British Colonial Policies and Implications for Mamprusi-Kusasi Relations

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The genesis of the Mamprusi-Kusasi ethnic conflict in Bawku has been traced to the British colonial policy in the Northern Territories (coterminous with present day Northern Ghana). In the first place, the Colonial Administration inherited a structure in which land was vested in the hands of chiefs who held it in trust for their subjects. This made land a very valuable commodity especially as its value appreciated with time.

Furthermore, the restructuring of traditional institutions in Northern Ghana by the British Colonial Administration prior to the introduction of the indirect rule system in 1932 which took the form of amalgamating smaller/acephalous ethnic groups with bigger/centralized kingdoms, termed paramountcies and headed by paramount chiefs, eventually created subordinate-master relationship between the bigger states and the smaller non-centralized polities. For example, the amalgamation of the Kusasi and Mamprusi in 1932 created a subordinate/master relationship between the two as the Kusasi were subsumed under the Mamprusi (Ladouceur 1979 & Lund, 2003). The determination by the Mamprusi to maintain this colonial arrangement even after the exit of the British set the stage for persistent tensions that could escalateinto conflict.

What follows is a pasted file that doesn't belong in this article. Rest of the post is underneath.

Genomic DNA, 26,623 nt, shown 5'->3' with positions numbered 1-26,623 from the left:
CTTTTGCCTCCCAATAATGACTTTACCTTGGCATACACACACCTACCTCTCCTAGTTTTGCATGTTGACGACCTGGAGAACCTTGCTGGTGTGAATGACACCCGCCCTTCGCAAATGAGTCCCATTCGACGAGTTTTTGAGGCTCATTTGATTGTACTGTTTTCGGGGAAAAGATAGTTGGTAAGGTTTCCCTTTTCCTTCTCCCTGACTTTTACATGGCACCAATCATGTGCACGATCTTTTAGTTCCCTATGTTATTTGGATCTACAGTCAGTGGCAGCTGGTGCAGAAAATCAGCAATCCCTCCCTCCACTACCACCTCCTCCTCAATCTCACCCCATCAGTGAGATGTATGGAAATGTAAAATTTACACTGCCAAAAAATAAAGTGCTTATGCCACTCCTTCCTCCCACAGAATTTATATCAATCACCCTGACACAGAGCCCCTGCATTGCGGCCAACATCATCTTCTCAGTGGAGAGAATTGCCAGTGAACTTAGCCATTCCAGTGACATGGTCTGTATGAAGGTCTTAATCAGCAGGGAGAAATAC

Other events immediately before and after Ghana’s independence also pushed the two groups to the point of violent confrontations/clashes. For instance, the emergence of an educated Kusasi elite and the formation of the Kusasi Youth Movement whose agenda among other things was to press for a reform of the traditional governance structure, further heightened the uneasiness within the ranks of the Mamprusi royal elite.

From its formation in 1954, the movement used its meetings as a platform to highlight the plight of the Kusasi, especially after 1932,3 as a politically and socially marginalized group, in order to galvanize Kusasi ethnic solidarity against the perceived enemy, the Mamprusi.

The emergence of party politics in the early 1950s and the posturing of the Kusasi and Mamprusi deepened the polarization of the Bawku community. Whilst the Mamprusi, with the influence of the Nayiri (Mamprugu overlord), supported the Northern People’s Party (NPP) which was seen as a chiefs party, the Kusasi guided by their mostly urban educated elite and influenced by Kwame Nkrumah’s ideas of liberation, threw their weight behind the Convention People’s Party(CPP).

Source: (Mamprusi-Kusasi Imbroglio; 1902-2000: )
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